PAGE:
[6] The first omission was that the charge of driving a motor vehicle by someone who is not the holder of a valid licence in respect of the motor vehicle of the class concerned is not complete by the citing only of s 6[1] of the Road Traffic Act [“the Act”]. This sub-section merely carries the prohibition. It simply says ‘thou shall not do this unless thou is this, and thou does that.’ It is sub-section [5] that creates the offence. It says if someone does what is prohibited by sub-section [1], then they are guilty of an offence. It is also sub-section [5] that spells out the penalty for the offence created. Therefore, a charge of driving without a driver’s licence should cite s 6[1] together with s 6[5] for it to be complete. An accused person ought to appreciate what offence he is being accused of, and what penalty, if prescribed, he is liable for.

[7] The second omission was the failure to specify where the accused drove the tractor. The offence is created where the impugned driving is ‘on a road’. In casu, the charge simply said the accused drove an unregistered … tractor without a driver’s licence. That is not an offence. As I said in the Chitepo judgment, an unlicensed driver does not commit the offence prescribed by s 6 of the Act if his driving is not on a road, as defined.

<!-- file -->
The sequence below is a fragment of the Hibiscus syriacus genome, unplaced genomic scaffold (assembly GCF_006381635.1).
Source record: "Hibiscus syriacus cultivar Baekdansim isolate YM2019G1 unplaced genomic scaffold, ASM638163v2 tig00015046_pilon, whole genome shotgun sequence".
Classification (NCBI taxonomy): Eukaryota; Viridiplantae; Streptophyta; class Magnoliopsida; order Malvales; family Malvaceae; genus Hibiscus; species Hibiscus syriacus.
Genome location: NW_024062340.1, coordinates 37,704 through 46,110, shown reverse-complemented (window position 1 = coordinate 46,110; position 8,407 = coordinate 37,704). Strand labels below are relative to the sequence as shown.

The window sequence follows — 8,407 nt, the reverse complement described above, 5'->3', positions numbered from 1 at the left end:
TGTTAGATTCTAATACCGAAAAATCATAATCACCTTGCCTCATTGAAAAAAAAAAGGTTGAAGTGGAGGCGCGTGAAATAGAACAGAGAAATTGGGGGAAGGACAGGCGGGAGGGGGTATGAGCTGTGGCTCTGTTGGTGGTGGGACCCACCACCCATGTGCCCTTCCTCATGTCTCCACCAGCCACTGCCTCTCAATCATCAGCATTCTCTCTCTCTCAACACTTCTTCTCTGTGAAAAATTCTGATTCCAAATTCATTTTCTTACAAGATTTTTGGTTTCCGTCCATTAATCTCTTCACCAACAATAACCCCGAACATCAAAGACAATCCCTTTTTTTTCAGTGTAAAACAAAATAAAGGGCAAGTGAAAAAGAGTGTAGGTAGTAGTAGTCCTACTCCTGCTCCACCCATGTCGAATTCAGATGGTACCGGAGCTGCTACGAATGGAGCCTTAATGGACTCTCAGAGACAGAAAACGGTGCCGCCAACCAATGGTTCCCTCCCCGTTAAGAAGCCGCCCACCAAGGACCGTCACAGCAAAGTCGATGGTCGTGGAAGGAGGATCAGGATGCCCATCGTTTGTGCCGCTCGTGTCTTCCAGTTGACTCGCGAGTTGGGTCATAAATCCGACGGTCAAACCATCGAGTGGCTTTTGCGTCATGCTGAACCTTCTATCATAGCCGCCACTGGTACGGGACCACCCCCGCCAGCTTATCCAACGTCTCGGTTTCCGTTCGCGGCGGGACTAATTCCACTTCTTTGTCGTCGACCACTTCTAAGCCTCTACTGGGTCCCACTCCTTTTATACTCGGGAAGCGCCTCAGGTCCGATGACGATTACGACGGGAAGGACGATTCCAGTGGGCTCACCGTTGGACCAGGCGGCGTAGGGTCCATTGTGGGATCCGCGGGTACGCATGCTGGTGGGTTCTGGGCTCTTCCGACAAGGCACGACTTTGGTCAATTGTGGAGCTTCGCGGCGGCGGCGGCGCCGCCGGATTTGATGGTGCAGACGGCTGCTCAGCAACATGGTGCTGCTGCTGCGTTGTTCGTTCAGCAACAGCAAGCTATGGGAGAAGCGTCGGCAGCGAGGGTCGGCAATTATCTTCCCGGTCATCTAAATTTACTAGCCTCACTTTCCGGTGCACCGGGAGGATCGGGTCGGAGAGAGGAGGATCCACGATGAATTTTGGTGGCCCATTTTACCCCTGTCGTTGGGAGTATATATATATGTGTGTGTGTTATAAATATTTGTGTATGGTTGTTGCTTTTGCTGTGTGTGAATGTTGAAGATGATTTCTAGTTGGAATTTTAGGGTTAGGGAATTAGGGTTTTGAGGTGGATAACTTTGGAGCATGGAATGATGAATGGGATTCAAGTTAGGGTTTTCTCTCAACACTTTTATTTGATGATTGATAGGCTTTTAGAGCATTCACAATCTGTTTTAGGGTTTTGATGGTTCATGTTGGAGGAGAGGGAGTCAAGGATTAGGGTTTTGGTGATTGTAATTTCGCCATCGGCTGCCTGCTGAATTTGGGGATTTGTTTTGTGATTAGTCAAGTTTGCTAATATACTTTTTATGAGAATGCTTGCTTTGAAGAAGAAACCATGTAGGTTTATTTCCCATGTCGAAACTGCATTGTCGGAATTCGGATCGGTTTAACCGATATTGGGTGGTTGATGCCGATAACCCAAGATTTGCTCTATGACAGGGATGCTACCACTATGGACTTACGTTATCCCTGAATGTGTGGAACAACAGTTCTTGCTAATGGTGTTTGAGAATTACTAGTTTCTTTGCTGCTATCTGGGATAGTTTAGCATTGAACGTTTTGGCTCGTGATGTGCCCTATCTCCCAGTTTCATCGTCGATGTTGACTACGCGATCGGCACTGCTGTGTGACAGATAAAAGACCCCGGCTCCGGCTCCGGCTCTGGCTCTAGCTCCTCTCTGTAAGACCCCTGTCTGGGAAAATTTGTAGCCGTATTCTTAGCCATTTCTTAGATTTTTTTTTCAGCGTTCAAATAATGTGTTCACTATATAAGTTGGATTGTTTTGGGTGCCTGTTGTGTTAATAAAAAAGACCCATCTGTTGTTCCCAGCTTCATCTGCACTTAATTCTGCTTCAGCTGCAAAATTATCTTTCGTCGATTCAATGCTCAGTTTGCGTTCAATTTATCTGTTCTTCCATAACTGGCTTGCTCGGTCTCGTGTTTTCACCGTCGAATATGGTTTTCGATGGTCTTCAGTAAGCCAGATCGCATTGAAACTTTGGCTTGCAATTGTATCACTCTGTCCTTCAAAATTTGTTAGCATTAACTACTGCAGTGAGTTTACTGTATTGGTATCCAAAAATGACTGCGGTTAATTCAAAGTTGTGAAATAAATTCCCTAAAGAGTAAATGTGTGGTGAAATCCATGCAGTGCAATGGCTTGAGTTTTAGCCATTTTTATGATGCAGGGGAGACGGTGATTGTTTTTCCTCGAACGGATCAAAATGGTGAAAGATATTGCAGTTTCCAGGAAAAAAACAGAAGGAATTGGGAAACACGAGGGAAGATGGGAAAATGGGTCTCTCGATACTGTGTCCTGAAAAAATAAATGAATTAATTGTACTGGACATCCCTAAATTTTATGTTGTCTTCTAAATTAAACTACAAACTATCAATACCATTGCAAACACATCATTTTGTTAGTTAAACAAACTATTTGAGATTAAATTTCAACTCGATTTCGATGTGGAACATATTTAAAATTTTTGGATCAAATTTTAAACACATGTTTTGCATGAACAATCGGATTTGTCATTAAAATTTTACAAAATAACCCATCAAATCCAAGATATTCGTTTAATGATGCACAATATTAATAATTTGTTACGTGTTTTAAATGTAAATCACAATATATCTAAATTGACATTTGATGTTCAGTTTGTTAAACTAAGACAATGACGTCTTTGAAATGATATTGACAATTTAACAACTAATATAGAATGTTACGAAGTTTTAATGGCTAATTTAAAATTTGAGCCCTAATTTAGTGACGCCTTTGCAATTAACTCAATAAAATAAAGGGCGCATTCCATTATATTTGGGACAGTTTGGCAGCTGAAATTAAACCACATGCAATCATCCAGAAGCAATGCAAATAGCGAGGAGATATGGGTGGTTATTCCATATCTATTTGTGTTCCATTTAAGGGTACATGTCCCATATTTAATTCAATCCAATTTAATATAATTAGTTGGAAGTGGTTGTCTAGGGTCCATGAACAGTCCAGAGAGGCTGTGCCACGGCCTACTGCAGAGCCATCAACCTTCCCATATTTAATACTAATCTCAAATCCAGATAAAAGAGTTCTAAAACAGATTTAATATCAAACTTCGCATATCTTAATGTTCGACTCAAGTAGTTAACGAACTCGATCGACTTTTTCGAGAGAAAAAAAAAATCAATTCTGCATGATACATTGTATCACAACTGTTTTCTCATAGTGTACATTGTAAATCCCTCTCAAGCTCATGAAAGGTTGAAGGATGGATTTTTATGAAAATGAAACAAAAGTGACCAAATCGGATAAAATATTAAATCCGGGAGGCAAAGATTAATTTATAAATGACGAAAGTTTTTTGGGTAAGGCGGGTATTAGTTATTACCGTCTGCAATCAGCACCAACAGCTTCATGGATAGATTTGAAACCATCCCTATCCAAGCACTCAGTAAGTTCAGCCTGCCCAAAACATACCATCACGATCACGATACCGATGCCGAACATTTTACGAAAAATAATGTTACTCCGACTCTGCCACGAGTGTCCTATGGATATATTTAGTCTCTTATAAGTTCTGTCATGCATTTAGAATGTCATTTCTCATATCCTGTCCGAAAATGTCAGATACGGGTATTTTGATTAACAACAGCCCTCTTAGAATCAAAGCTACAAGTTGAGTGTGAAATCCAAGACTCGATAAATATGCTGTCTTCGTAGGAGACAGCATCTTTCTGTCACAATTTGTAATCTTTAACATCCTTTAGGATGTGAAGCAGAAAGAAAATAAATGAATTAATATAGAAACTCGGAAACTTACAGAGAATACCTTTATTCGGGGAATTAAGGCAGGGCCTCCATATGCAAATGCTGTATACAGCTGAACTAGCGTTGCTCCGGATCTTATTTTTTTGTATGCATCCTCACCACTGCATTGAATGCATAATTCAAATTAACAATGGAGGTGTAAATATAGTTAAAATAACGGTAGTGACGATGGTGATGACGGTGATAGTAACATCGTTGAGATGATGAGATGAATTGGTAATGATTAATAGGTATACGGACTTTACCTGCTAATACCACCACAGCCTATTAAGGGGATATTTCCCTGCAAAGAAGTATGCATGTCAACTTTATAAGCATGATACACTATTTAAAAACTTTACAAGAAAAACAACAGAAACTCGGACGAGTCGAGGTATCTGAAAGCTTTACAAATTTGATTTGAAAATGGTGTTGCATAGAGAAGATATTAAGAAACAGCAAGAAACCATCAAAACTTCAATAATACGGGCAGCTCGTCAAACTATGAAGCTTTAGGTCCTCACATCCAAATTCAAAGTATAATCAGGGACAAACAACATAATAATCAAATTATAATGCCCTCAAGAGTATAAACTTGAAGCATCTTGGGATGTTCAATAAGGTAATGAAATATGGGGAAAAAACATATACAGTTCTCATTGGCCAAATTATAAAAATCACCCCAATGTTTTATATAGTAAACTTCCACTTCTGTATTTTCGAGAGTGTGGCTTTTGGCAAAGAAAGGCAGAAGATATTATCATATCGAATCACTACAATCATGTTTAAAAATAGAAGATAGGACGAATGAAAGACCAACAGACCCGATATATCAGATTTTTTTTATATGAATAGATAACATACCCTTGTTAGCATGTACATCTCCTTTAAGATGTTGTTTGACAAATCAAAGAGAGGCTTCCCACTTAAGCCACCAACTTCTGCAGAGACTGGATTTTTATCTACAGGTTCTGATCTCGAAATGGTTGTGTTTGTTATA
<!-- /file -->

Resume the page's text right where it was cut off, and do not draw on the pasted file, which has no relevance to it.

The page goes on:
[8] The State Outline purported to cure the second defect above. But it did not. It said the accused drove the unregistered tractor “… along Matende road in Mao plantation …” That was not enough. “Road” for the purposes of the offence in s 6 of Act, as read with s 2, is any highway, street or other road to which the public, or any section thereof, has access. In casu, the charge did not specify what type of ‘road’ it was.

[9] The trial magistrate, in answer to my query on the above point, said the road in question was a private road. That seems obvious. The charge said the driving was along Matende Road in Mao Forest Plantation. This appears to be private premises. If that was the case – and the accused gets the benefit of the doubt – then there was no offence committed. Section 2 of the Act defines a “private road” as any road the maintenance of which neither the State nor a local authority has assumed responsibility, and which is not commonly used by the public or any section thereof.